It is 1943, and the war has come home to Loring, Mississippi. As German POWs labor in the cotton fields, the local draft board sends boys into uniform, and families receive flags and condolences. But for Dan Timms, just shy of 18, the war is his ticket out of town and away from the ghosts that haunt him. As he peddles goods from a rolling store for his profiteer uncle, Dan tries to understand his friend L.C., a young man who, on account of his skin, feels like a prisoner himself. But one day, Dan spots Marty Stark who has just returned from Italy, mysteriously reassigned to guard the POWs he was once trained to kill. As Dan soon learns, Marty’s war is far from over and threatens to erupt again.
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|Title of Religion eBook: Prisoners of War|
|Release Date: 12-18-2007|
|Allowed Countries (hover)|
|Publisher: Knopf Publishing Group|
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|Parent title||Prisoners of War|
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Prisoners of War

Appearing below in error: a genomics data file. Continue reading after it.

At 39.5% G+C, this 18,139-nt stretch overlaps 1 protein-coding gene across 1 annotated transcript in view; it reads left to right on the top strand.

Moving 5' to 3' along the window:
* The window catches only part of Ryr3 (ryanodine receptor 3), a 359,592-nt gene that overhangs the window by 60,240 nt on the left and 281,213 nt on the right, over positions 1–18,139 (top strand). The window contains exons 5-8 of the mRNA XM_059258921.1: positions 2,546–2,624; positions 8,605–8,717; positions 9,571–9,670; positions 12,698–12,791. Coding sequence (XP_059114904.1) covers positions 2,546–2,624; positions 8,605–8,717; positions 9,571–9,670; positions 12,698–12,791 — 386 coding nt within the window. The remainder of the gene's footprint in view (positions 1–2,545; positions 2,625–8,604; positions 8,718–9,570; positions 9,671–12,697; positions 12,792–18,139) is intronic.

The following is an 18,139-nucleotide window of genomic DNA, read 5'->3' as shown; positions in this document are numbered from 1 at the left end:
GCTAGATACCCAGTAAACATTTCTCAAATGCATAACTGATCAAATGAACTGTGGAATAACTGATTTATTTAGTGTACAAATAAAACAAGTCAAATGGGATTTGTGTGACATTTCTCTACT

Chapter OneThe rolling store was one of two old school buses his uncle Alvin had bought after they were deemed unsafe to haul children. The one Dan drove in the summer of 1943 had a couple holes in the floorboard. Half the time the starter wouldn't work, and then he'd have to put the transmission in neutral, get out and turn the hand crank. The rear wheels, which had been pulled off a cotton trailer, were bigger than the ones in front, so the bus always looked like it was headed downhill.
His uncle had outfitted each bus with display cases, candy counters, a soft-drink box and a Deepfreeze. Dan and the other driver, L.C., sold farmers and hoe hands everything from chocolate bars and Nehi sodas to coal-oil lamps and radios. Gas rationing had made the routes more successful than they otherwise might have been, since a lot of folks couldn't get into town very often.
Alvin never had any trouble getting gas, because he never had any trouble getting sugar, something the bootleggers couldn't do without. He traded them hundred-pound sacks of it for cases of bootleg whiskey, which in turn he passed on to the members of the local rationing board. "Seem like making tough decisions gives a fellow a case of cotton mouth," Dan had heard him say. "That's the thirstiest bunch of doctors and lawyers and bankers I ever saw."
His uncle had a special knack for handling people, which usually involved satisfying their appetites. You could tell a lot about a man, he always said, by watching what he put in his mouth.
Dan drove into the lot behind Alvin's country store and parked next to the other bus. L.C. finished first every day. His route was sh...